“Sound can be made visual.” Amanda Everitt: Onomatopoeia exists in sign language too

Posted on November 27, 2015


What are these sounds called? Onomatopoeia.

Onomatopoeia is a word that phonetically resembles the sound that it describes. Basically, it is a word that is written how it sounds. I came up with a sign for it.

NOTE: This is an unofficial sign – so let me know if you have another sign you use

There is onomatopoeia in sign language too. But it is not limited to signing sounds. In sign language, we can visually link meaning with form. We can explain what a plane means at the same time as showing its form.

The signer is demonstrating that a plane is a vehicle with an engine that flies in the sky, and is shaped as such

Some might call this iconicity. But this does not mean that we can automatically understand sign language because it is a series of visual pictures and what-not. Sign language is like spoken language with arbitrary forms that we have to learn.

Sign Language can also sign sound in relation to how it feels or looks. But it can go further than that. It can show location, movement, texture, manners, emotion and time in a single sign.

To give an example, when we sign “The elephant’s ears swished” we can place a flat palm next to each ear, and swing them back and forth.

Schuit from the University of Bristol found that signing Deaf children use more onomatopoeic forms in their signing. While a hearing child would say “the pot is boiling,” a deaf child may give the sign of the pot, and then describe the actual action of boiling with a close up of the water bubbling.

I read a book to a group of deaf 10 year olds recently. We came across the word “ping.” These children would not hear the inflections in the voice which might help them work out what the word means.

They could not hear the actual sound “ping.” But they understood immediately when I pinged a rubber-band in sign language. We had a big discussion about how the word ping has evolved, it could also be the sound that a mobile phone makes when it receives a text message.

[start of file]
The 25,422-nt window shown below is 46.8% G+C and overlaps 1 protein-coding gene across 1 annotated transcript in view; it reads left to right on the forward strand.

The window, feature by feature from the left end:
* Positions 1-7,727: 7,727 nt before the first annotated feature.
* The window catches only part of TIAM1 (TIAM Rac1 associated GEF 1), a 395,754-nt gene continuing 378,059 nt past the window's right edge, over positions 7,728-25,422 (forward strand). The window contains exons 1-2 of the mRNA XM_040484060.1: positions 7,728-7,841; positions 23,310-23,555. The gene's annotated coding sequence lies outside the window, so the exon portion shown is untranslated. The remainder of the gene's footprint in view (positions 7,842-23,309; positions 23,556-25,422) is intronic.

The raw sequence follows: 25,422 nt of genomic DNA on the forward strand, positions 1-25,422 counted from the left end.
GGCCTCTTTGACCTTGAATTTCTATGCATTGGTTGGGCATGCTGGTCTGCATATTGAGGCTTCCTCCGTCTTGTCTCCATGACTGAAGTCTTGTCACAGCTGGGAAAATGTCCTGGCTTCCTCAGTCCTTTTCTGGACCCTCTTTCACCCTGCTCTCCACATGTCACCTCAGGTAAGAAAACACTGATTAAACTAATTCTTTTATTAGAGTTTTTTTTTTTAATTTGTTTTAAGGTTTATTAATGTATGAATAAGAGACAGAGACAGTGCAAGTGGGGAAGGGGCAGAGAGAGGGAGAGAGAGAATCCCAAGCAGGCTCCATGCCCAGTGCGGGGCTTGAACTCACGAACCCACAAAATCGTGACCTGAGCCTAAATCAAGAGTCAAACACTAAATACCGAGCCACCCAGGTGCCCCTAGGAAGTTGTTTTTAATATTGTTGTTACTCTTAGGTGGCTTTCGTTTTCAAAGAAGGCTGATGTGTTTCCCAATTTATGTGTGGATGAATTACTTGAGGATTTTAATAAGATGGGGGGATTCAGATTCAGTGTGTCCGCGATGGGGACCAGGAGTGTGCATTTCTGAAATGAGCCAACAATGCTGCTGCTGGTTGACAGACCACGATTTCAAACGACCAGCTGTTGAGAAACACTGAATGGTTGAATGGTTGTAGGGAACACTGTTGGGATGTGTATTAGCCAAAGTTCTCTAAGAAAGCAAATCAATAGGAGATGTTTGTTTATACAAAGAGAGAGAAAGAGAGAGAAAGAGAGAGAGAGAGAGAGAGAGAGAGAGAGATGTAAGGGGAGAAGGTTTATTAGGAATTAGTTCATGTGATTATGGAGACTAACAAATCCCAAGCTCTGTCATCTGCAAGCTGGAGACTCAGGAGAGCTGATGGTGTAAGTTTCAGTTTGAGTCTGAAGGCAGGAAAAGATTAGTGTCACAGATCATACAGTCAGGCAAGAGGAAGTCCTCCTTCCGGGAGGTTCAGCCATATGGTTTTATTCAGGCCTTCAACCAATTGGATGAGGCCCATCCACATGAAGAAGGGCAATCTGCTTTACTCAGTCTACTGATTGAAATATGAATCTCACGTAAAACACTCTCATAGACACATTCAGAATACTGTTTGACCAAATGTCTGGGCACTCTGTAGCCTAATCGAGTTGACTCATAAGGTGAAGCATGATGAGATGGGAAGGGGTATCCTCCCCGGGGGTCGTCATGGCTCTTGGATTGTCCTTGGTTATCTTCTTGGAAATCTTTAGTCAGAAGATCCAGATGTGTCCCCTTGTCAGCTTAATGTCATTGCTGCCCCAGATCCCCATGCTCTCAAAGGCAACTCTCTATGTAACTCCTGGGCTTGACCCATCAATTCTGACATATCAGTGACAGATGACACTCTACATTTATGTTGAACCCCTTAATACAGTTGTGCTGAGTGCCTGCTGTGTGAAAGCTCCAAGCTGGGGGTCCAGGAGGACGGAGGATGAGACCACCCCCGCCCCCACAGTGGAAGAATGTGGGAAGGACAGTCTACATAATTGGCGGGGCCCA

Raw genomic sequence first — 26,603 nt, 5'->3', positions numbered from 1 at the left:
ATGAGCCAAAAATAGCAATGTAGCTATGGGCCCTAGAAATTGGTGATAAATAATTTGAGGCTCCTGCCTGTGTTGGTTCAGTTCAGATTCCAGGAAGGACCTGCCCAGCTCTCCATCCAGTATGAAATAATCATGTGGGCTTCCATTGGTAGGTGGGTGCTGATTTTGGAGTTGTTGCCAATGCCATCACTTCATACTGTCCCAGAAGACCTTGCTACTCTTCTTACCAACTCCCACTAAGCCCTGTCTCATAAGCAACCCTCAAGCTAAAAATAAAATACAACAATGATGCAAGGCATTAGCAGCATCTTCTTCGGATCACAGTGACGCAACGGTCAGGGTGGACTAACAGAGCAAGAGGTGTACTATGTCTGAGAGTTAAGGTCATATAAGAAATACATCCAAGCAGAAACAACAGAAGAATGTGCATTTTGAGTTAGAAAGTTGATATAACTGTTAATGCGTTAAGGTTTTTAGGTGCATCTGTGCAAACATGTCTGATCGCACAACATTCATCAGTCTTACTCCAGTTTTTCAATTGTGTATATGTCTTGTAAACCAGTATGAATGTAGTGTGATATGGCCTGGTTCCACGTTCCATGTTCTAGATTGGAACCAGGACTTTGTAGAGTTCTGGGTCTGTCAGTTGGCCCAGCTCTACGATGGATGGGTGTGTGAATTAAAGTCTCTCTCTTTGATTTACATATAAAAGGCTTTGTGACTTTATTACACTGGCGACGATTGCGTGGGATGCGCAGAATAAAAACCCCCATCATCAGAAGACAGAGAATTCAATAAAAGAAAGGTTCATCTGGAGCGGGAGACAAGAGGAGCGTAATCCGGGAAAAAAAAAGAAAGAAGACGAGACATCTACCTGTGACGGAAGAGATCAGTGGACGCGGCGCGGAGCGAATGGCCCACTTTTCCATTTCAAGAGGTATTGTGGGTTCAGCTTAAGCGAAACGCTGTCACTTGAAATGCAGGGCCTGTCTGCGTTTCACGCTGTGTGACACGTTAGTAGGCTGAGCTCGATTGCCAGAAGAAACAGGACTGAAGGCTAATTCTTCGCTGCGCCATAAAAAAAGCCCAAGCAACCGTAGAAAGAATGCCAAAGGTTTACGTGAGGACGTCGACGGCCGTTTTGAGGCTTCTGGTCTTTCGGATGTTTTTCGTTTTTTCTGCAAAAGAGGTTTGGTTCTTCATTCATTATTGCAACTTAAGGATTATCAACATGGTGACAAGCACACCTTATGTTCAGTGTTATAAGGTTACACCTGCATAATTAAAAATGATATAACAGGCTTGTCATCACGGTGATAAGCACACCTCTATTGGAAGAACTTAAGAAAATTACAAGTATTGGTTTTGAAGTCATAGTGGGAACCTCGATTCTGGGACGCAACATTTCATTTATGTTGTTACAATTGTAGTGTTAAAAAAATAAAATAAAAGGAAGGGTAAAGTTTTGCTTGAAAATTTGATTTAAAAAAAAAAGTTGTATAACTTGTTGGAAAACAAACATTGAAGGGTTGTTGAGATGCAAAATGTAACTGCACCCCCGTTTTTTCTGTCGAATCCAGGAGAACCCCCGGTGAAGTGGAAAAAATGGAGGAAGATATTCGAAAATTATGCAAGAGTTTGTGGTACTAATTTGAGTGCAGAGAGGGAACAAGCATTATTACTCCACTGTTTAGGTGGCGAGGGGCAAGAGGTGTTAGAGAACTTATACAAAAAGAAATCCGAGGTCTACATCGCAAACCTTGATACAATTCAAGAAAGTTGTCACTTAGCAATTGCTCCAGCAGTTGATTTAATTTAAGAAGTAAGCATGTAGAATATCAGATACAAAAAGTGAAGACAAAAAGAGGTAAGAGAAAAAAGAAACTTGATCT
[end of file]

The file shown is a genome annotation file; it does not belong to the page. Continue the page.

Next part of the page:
These deaf children were struggling with the English language. But we were able to use sign language to talk about English and they loved it. They started making up stories about hissing slithering snakes zooming along on skateboards.

Sound is not just for the hearing you see. Sound can be made visual.


Schuit, J., (2005) ‘The sounds in silence, the representation of sound and accent in sign language,’ unpublished MSc thesis, Bristol, University of Bristol

Thompson, R, Vinson, D.P., Vigliocco, G., (2013) ‘The Link between form and meaning in American Sign Language: Lexical Processing Effects,’ Exp Psychol Learn Mem Cog, vol.35, no.2, pp 550-557 [Online] available at http://www.ncbi.nlm.nih.gov/pmc/articles/PMC3667647/ (last accessed 27 August 2015)

By Amanda Everitt – views are her own. To read more about sign language, literacy and technology check out Amanda’s blog here or follow @playbyeye

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